10 Marble, like all rocks that have calcite in them, fizz if you put a weak acid on it (usually 10% solution of hydrochloric acid). Marble forms when a rock containing calcite in it (such as limestone) was put under high temperature and pressure conditions. Marble has been used throughout history because it is easy to break and to carve. Some marble (especially in Italy) is noted for its smooth, small crystals that make it excellent for statues. Many of the statues of Michelangelo were made from marble. Marble is also used as an ornamental building stone. If you live near or in a city, have your students try to find buildings made of marble. If you are in an old school, some of the bathroom stalls or floors may be made of marble. SERPENTINITE - Serpentinite has a smooth, soapy feel, a green mottled color, and a somewhat flaky texture. It is composed mainly of the mineral serpentine. Serpentinite is so named because of its mottled color, which resembles the back of a sea-serpent. The geologic origin of serpentinite is still debated, but many scientists agree that it formed from a rock like basalt that was put under high temperature and pressure. Serpentinite is the state rock of California. Serpentinite is used for carving and as an ornamental building stone. SCHIST - Schist is composed of visible minerals, mostly micas. Schists form under moderately high pressure conditions; this causes the naturally platy mica crystals to line up, giving the rock a platy look. This is a good example for illustrating the characteristic "squished" look of metamorphic rocks to your students. Have them imagine that a heavy Mother Nature sat on some rocks - look at what she did! Math/Science Nucleus 1990,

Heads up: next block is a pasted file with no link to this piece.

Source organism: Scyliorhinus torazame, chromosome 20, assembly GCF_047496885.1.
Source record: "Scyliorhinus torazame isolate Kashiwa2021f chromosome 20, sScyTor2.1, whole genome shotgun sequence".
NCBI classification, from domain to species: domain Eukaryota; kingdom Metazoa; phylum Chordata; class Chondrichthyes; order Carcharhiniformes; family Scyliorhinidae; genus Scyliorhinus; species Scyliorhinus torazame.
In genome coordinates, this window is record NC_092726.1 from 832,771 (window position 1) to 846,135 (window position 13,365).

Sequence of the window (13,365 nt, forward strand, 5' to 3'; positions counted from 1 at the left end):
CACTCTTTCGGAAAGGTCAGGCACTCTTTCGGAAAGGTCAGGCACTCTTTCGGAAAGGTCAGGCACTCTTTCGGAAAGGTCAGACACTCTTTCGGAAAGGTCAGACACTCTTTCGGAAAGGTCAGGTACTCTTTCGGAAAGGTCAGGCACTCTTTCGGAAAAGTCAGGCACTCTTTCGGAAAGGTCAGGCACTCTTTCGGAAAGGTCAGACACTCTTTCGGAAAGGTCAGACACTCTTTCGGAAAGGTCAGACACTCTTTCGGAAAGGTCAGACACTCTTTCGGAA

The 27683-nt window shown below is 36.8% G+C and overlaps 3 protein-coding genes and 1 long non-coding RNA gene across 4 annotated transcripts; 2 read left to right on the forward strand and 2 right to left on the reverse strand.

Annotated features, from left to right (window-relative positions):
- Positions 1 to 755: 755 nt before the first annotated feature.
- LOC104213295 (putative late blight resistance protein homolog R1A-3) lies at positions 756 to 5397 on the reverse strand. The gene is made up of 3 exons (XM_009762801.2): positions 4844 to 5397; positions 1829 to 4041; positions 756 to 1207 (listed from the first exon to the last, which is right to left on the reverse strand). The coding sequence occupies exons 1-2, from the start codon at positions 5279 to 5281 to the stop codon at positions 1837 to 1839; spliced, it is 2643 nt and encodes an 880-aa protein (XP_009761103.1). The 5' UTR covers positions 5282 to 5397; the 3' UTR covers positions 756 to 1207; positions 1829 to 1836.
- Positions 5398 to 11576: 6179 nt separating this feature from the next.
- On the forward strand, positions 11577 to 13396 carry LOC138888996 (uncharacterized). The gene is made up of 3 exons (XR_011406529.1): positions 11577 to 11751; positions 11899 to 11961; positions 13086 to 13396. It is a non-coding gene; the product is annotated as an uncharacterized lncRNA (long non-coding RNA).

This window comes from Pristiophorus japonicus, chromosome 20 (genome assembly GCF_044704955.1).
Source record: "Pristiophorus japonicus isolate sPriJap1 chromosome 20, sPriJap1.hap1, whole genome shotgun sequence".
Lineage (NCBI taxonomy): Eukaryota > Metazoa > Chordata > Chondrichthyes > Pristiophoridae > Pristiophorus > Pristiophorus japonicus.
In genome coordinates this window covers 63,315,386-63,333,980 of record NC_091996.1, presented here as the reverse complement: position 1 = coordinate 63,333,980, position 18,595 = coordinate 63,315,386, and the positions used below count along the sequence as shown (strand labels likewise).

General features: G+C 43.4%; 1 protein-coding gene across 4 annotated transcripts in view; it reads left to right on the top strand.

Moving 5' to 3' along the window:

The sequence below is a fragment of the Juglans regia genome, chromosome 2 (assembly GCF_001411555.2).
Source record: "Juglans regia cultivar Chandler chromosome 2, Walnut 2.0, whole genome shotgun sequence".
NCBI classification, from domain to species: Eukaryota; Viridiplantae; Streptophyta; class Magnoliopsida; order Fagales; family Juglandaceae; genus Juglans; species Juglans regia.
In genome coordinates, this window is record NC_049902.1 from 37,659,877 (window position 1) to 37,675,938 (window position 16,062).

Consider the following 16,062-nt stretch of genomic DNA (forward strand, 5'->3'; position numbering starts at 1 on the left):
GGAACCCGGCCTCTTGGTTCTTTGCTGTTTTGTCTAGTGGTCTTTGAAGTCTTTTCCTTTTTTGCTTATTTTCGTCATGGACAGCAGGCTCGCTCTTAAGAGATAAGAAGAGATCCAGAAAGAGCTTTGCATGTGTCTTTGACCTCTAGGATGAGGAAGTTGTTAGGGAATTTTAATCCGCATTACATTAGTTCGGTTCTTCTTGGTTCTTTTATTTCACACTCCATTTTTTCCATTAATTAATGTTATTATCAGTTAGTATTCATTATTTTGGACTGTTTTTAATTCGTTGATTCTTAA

11 ROCK CYCLE - ROCKS (2) LAB PROBLEM: Can you identify rocks with a few characteristics? PREDICTION: PROCEDURE: See if you can match the rocks with the information given below. Add one more characteristic about the rock, so that the next time you see this rock it will be easier to identify. Place all igneous rocks on red paper, sedimentary on yellow, and metamorphic on black. IGNEOUS CHARACTERISTIC NAME OF ROCK LIST ONE MORE BLACK, GLASSY OBSIDIAN HOLES, RED SCORIA BLACK AND WHITE GRANITE LIGHT PUMICE SEDIMENTARY CHARACTERISTIC NAME OF ROCK LIST ONE MORE BROWN, SMALL PIECES SANDSTONE LARGE PIECES CONGLOMERATE FLAT SHALE SHELLS, MUD COLORED HARD, REDDISH BROWN MUDSTONE WITH FOSSILS CHERT METAMORPHIC CHARACTERISTIC NAME OF ROCK LIST ONE MORE GREEN, SMOOTH SERPENTINITE GRAY, SHINY, FLAT MINERALS SCHIST WHITE, GRAY MARBLE CONCLUSION: Can you now identify rocks? Why? What have you learned? Math/Science Nucleus 1990,